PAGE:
Six Years After 9/11
Magazine or Newspaper Article
September 11, 2007
Author: Rami Khouri, Senior Fellow, Middle East Initiative
Belfer Center Programs or Projects: Dubai Initiative
BEIRUT -- This week’s sixth anniversary of the September 11, 2001 attack on the United States sees the top American military and diplomatic officials in Iraq speaking to the US Congress about American strategy in Iraq. The juxtaposition is noteworthy: Six years ago, a small band of Al-Qaeda militants attacked the United States and killed some 3000 people. Today, an army of over 160,000 American troops wages a war in Iraq that has seen tens of thousands of people killed since 2003. Neither policy makes much sense to anyone in the world, other than to those fanatics on both sides who decided to pursue these actions.
If we wish to assess our world six years after the 9/11 attacks, we should do so without perpetuating the crippling analytical mistakes that have been made on all sides -- but especially in the United States. The main mistake continues to be the capacity to view one's own country, values and policies as righteous, innocent and well-intentioned, while viewing the enemy as evil and dangerous. We've seen this attitude among Arabs and Israelis, Americans and Islamic militants, Turks and Kurds, Syrians and Lebanese and other such pairs of foes. To learn how we reached this point of ever-expanding conflict, in order to find a way out, we must transcend the habit of simply demonizing the other side while ignoring our own faults. Arabs, Israelis, Iranians and Americans, above all, must find a way to jointly examine the whole cycle of relationships, conditions and policies that have bound them together in an increasingly violent sequence of events in recent decades.
Neither 9/11 nor the Anglo-American war on Iraq occurred in a vacuum. Anyone who followed events in this region honestly and comprehensively would have been aware of the growth of militant Islamist groups since the 1980s. These groups were visibly motivated by, and targeted, three parallel foes: conservative Arab regimes, Israel, and the United States. The Al-Qaeda phenomenon has continued to spread in the form of small, local militant groups, because the conditions for its nourishment remain largely unchanged. The war in Iraq and the situation in Palestine-Israel only provide new incentives for the growth of Islamist and other radicals. We should expect more, not less, manifestations of Arab-Islamic extremism in the years ahead.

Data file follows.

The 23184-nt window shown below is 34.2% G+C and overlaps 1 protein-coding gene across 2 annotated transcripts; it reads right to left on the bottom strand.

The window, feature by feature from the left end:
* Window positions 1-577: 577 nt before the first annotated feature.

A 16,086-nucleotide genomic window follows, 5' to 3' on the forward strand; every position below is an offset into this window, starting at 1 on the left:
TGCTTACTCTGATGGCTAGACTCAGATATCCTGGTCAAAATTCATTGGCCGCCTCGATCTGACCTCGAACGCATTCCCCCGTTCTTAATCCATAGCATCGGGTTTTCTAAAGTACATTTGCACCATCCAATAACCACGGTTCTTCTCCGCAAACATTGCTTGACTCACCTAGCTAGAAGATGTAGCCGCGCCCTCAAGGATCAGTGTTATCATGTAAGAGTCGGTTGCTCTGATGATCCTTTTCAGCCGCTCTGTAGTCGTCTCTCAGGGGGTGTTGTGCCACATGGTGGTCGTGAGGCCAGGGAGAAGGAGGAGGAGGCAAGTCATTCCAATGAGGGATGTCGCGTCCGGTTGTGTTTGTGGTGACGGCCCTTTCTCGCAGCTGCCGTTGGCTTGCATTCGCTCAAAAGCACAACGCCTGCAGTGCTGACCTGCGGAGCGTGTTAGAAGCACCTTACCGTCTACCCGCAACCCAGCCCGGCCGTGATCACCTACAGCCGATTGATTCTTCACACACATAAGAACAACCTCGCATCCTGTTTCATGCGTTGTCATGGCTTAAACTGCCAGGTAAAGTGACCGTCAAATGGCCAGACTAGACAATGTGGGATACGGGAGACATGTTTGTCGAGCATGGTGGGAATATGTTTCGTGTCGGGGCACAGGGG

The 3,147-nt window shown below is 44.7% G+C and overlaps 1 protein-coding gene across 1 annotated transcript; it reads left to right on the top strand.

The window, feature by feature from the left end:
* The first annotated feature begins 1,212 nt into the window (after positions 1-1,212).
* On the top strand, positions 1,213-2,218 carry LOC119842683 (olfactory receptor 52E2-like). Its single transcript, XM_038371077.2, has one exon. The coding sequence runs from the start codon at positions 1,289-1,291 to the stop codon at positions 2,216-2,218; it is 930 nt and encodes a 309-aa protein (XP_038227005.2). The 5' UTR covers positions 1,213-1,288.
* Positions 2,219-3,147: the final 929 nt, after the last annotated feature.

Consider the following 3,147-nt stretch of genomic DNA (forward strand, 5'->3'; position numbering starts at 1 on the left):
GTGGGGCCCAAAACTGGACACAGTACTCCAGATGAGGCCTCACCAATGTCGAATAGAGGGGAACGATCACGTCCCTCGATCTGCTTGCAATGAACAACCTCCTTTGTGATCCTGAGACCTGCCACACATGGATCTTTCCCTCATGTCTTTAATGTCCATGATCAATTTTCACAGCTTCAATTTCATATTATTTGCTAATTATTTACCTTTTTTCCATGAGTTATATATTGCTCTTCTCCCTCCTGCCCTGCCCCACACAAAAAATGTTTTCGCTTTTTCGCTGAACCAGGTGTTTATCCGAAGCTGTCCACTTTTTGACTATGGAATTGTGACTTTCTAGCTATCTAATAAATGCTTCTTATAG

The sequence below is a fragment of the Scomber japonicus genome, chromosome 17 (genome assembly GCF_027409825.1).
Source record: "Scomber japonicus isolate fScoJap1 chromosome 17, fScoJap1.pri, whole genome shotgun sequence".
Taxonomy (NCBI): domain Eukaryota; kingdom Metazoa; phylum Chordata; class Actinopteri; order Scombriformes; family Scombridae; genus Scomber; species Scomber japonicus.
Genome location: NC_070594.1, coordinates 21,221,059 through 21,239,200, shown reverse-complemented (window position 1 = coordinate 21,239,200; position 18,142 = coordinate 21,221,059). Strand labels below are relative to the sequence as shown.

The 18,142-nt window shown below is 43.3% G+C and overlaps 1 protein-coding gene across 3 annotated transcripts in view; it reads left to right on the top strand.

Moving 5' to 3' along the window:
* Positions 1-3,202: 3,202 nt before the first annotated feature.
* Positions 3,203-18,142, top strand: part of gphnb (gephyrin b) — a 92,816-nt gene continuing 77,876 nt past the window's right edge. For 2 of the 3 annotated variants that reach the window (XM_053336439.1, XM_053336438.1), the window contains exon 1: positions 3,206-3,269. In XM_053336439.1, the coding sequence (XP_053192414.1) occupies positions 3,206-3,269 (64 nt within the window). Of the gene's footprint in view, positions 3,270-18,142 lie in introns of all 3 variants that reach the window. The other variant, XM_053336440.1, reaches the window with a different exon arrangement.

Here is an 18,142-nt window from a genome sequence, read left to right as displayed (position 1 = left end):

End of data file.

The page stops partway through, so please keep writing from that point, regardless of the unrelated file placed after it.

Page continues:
The same applies in the other direction: People throughout the Middle East should not be surprised if the United States, Israel, or others soon launch overt or covert attacks against Iran, Syria, Hizbullah and Hamas in Gaza. These are the four principal parties that the dominant Western-Israeli political elite has singled out as dangerous, and has designated for containment, punishment, or removal from the scene. Some form of assault on one or more of these parties is certain in the coming years.
There are three main reasons why the US-led West and Israel will not leave the Middle East alone to define itself: global reliance on Middle Eastern energy; the strong American commitment to Israeli security (in the form of superiority over the rest of the Middle East); and, continued anger and fear related to the 9/11 attacks and the Al-Qaeda phenomenon behind those attacks. American-British-Israeli extremism and militarism will certainly rear their heads in new forms in the months and years ahead.
Conditions for stability and prosperity throughout the Middle East are moving in two different directions. Small pockets of prosperity and stability are emerging in places like Dubai, western Amman, Doha, bits of Cairo, and other such isolated quarters that have joined the global economic train. Most of the rest of the region is polarized in the other direction: mass economic stagnation, mediocre educational standards, deteriorating environmental conditions, and limited ideological expression opportunities.
Consequently, political stress is a dominant condition throughout the Middle East. It will be made worse in the short run by three main issues: a) the continued treatment of Iraq as a problem of incompetent native Arabs (now called Sunnis and Shiites) who seem unable to grasp the gift of freedom that a benevolent American army has given them; b), the fantasy peace-making in Israel-Palestine directed by the American-Israeli refusal to deal with democratically-elected Hamas; and, c) applying a harsher standard to Arabs and Iranians than to Israel when applying UN resolutions and global treaties.
We cannot predict how and when mounting Arab-Iranian humiliation and a sense of dehumanization will manifest themselves, no more than we can say when the American-Israeli-led West will move against Iran, Syria or others. The sixth anniversary of the 9/11 attacks, though -- like this year's 60th anniversary of the partition of Palestine resolution -- should remind us that traumatized people do not acquiesce passively in their agony and perplexity, but rather they fight back, often violently and irrationally. To fight and eliminate the militarism and terrorism of our age, we must first acknowledge that they do not spring onto the world stage whimsically and without cause.
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